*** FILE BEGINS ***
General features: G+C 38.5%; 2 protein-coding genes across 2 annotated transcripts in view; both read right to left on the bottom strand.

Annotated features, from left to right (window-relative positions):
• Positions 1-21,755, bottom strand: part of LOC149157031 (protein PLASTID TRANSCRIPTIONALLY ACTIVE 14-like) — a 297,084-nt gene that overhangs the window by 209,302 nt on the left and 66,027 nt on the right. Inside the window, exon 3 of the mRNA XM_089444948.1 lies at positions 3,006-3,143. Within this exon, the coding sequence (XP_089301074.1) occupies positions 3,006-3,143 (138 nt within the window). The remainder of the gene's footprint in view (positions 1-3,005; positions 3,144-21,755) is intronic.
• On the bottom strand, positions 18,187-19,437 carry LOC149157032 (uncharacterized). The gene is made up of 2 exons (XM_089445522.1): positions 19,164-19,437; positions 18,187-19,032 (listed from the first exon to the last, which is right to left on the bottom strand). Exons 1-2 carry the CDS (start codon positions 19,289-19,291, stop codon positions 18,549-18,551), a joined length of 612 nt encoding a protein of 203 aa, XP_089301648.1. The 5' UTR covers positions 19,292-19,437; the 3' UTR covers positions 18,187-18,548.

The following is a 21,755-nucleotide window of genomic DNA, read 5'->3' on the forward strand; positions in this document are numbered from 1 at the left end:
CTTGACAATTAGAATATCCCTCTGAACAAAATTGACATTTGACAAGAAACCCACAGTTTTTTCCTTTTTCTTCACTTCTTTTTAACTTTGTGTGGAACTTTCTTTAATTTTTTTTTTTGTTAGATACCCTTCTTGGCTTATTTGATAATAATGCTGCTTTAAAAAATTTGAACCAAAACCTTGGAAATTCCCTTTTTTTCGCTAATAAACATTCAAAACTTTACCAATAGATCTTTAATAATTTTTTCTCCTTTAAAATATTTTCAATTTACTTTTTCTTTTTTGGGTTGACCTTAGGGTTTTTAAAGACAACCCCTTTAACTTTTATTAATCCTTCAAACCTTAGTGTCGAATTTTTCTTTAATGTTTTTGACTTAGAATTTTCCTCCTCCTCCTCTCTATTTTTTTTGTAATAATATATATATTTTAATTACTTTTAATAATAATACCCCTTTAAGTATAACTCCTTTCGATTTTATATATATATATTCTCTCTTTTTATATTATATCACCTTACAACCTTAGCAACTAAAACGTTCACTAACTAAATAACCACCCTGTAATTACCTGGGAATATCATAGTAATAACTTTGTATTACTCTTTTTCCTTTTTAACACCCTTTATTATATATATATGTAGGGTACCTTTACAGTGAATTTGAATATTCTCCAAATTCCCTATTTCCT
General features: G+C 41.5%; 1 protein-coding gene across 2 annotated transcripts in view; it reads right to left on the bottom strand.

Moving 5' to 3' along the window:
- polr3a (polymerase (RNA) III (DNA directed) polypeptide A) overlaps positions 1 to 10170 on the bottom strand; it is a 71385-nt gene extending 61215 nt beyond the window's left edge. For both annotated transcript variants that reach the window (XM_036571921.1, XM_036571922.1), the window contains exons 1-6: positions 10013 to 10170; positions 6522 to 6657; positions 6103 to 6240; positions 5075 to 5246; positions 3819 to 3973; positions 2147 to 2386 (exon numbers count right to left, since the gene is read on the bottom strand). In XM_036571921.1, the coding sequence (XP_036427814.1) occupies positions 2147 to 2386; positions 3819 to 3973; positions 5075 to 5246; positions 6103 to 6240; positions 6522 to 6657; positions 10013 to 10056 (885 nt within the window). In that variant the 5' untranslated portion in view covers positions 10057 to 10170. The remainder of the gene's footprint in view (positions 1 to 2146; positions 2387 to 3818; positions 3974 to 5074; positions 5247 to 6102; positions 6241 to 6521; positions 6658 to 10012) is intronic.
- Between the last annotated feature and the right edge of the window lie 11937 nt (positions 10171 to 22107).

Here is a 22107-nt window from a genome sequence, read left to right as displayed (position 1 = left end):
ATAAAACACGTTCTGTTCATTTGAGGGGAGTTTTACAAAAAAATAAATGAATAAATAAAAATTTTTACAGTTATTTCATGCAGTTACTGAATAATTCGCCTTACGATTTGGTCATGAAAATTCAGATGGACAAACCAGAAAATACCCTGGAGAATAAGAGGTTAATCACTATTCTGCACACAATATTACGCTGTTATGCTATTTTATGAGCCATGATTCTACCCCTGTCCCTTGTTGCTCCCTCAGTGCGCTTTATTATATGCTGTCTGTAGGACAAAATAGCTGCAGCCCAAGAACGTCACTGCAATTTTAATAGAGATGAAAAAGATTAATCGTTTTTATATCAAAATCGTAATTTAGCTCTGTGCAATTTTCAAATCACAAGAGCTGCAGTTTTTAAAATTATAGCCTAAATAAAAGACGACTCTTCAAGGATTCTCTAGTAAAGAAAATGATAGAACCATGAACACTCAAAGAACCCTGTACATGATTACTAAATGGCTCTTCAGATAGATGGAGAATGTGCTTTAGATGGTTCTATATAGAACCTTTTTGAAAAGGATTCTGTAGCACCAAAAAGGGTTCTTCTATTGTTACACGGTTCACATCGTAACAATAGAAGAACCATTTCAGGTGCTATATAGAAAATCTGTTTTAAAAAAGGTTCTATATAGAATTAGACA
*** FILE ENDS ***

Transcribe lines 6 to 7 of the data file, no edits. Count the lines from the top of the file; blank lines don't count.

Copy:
CTTGACAATTAGAATATCCCTCTGAACAAAATTGACATTTGACAAGAAACCCACAGTTTTTTCCTTTTTCTTCACTTCTTTTTAACTTTGTGTGGAACTTTCTTTAATTTTTTTTTTTGTTAGATACCCTTCTTGGCTTATTTGATAATAATGCTGCTTTAAAAAATTTGAACCAAAACCTTGGAAATTCCCTTTTTTTCGCTAATAAACATTCAAAACTTTACCAATAGATCTTTAATAATTTTTTCTCCTTTAAAATATTTTCAATTTACTTTTTCTTTTTTGGGTTGACCTTAGGGTTTTTAAAGACAACCCCTTTAACTTTTATTAATCCTTCAAACCTTAGTGTCGAATTTTTCTTTAATGTTTTTGACTTAGAATTTTCCTCCTCCTCCTCTCTATTTTTTTTGTAATAATATATATATTTTAATTACTTTTAATAATAATACCCCTTTAAGTATAACTCCTTTCGATTTTATATATATATATTCTCTCTTTTTATATTATATCACCTTACAACCTTAGCAACTAAAACGTTCACTAACTAAATAACCACCCTGTAATTACCTGGGAATATCATAGTAATAACTTTGTATTACTCTTTTTCCTTTTTAACACCCTTTATTATATATATATGTAGGGTACCTTTACAGTGAATTTGAATATTCTCCAAATTCCCTATTTCCT
General features: G+C 41.5%; 1 protein-coding gene across 2 annotated transcripts in view; it reads right to left on the bottom strand.